Chris and Lorraine Marchant
Mon 18 Jan 2010 00:12
At last we have left Grenada and Prickly Bay where we were held up having repairs to our sails and roller furling after the wear and tear of the Atlantic crossing.
The bay is large and a favourite haunt of cruisers of all sorts from "birds of passage" like ourselves to liveaboards who use the anchorage as a floating housing estate. Many people keep their boats in the boatyard here and fly out for 3 or 4 months sailing in the islands during the northern winter, mainly from the States but also from the UK . The boatyard is supposed to be safe from hurricanes but was devastated by Ivan in 2004?
There are all sorts of facilities to make life easy for the cruising community, including such luxuries as a good, cheap laundry, somewhere to fill up your gas, and a good chandlery. There is a cruisers' net on VHF every day at 7.30 with weather forecasts, free advice, advertising for local events and even "treasures from the bilge" from which we gained our free (fake) Christmas tree that hung in the rigging for the duration of the Christmas period.
We caught up with our American friends from Luterna, last seen in Lanzarote but who crossed here from the Gambia and whose boat suffered an attack by several false killer whales during their crossing causing some distress to those aboard. There was no damage to the boat however. Spruce, also last seen in Lanzarote, arrived the day before we were due to leave so we caught up on their news.
We had a good sail northwards managing to avoid the horrible beat to windward we had when Hattie, Peter and Ben were on board. We went past London Bridge, a collection of rocks off the north coast of Grenada and caught our first sizeable fish that did not get away. Unfortunately it was a barracuda which the books warn you against as they can contain ciguatera, the poison that builds up in predators at the top of the food chain that feed near reefs, especially damaged ones. Ciguatera poisoning can be fatal so we ended up throwing it back, although if the locals are right the problem only starts further north, we felt it wasn't worth the risk.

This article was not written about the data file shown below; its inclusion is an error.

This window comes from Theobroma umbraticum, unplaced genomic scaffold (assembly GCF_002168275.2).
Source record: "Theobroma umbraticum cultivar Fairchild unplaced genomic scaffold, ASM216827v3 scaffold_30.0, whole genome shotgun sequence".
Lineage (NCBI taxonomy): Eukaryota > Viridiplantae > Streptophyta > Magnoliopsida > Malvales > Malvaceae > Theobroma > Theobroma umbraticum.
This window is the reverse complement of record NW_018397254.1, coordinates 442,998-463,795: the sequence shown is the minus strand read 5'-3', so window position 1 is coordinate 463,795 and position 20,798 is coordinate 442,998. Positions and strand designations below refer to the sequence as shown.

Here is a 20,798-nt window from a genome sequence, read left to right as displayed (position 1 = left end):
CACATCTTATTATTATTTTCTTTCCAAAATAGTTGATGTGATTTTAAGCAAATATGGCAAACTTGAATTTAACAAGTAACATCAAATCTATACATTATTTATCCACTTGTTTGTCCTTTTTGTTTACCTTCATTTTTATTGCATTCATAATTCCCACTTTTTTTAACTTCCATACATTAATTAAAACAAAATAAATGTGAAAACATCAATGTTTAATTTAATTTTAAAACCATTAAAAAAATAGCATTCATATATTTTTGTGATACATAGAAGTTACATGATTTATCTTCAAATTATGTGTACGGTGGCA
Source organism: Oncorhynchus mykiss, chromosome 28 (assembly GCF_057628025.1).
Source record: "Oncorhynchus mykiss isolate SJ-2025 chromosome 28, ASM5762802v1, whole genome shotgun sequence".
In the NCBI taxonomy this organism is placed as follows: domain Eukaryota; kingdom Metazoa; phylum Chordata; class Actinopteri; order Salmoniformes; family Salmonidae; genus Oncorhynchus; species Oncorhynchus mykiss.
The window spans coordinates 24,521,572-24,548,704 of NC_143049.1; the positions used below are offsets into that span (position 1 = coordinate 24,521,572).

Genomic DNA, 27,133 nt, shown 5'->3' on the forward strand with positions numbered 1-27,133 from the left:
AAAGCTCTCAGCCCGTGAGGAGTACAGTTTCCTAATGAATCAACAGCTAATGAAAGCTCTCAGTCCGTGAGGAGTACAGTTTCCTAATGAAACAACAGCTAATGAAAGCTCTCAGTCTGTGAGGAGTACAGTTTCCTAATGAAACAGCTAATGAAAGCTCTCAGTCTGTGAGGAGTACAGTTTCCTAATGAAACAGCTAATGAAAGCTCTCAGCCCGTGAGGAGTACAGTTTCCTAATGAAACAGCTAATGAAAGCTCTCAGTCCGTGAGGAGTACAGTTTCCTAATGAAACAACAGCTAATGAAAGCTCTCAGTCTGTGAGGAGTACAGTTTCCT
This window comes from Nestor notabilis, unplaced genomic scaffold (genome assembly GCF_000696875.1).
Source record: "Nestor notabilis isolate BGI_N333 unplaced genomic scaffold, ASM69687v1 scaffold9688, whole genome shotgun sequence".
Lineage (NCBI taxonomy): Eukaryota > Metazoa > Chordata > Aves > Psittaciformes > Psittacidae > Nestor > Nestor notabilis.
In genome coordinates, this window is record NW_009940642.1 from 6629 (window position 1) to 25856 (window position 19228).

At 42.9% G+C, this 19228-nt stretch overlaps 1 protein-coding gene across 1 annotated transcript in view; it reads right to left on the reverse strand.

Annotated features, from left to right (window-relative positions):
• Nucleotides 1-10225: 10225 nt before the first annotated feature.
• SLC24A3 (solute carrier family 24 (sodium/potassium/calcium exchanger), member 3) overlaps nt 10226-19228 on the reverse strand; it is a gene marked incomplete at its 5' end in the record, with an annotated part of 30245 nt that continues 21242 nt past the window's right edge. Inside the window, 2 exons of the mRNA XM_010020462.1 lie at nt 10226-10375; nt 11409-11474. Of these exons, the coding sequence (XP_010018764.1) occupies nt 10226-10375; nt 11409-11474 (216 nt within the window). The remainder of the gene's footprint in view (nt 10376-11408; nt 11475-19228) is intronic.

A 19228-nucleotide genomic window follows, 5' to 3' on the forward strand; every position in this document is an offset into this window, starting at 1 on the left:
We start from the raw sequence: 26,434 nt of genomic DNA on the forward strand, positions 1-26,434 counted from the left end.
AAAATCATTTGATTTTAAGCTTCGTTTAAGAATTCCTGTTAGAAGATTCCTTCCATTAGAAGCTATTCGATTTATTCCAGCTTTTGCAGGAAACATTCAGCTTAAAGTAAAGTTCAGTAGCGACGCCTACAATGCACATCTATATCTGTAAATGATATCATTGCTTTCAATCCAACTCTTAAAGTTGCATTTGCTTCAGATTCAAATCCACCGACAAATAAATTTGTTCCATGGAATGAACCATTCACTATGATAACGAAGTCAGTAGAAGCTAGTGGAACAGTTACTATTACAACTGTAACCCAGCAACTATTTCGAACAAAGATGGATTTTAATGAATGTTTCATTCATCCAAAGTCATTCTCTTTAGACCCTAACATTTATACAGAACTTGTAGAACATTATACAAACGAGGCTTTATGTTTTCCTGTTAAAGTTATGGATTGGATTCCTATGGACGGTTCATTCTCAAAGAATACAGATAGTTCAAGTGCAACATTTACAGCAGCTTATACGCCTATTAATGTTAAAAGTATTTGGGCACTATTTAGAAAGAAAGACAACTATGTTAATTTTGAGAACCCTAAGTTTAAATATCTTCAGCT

A must was a stop at Sandy Island which still has a lot of undamaged reef despite being severely affected by storms and a hurricane since we were here years ago, and to a lesser extent by the anchors of boats. There are fish in their hundreds, especially where the reef drops off into deeper water and some unusual corals, including what we think is Fire Coral that can give you a very nasty burning skin irritation. Lorraine experienced this first hand a long time ago when she was rolled in some heavy surf, it is very painful and lasts for days.
Next stop was Petit Martinique for water and diesel. We were unable to stop longer as the anchorage had poor holding...not conducive to a good night's sleep. We therefore went back over to Petit St Vincent, the private hotel island where room service comes courtesy of a mini moke to your private chalet. There is a perfect Caribbean beach and azure seas for a perfect (if slightly rolly) anchorage.
Then on this morning to Clifton at Union Island to check in to St Vincent and the Grenadines. After Customs clearance we walked up the road and bought 8 fish, cleaned and descaled for us all for the equivalent of about £4 and then enjoyed buying local produce from the small market in the very colourful main street. Lunch and zzzzzzzzzzzzzz for a while!
PS Rasta man spotted in St Georges...yes those are dreadlocks reaching the ground!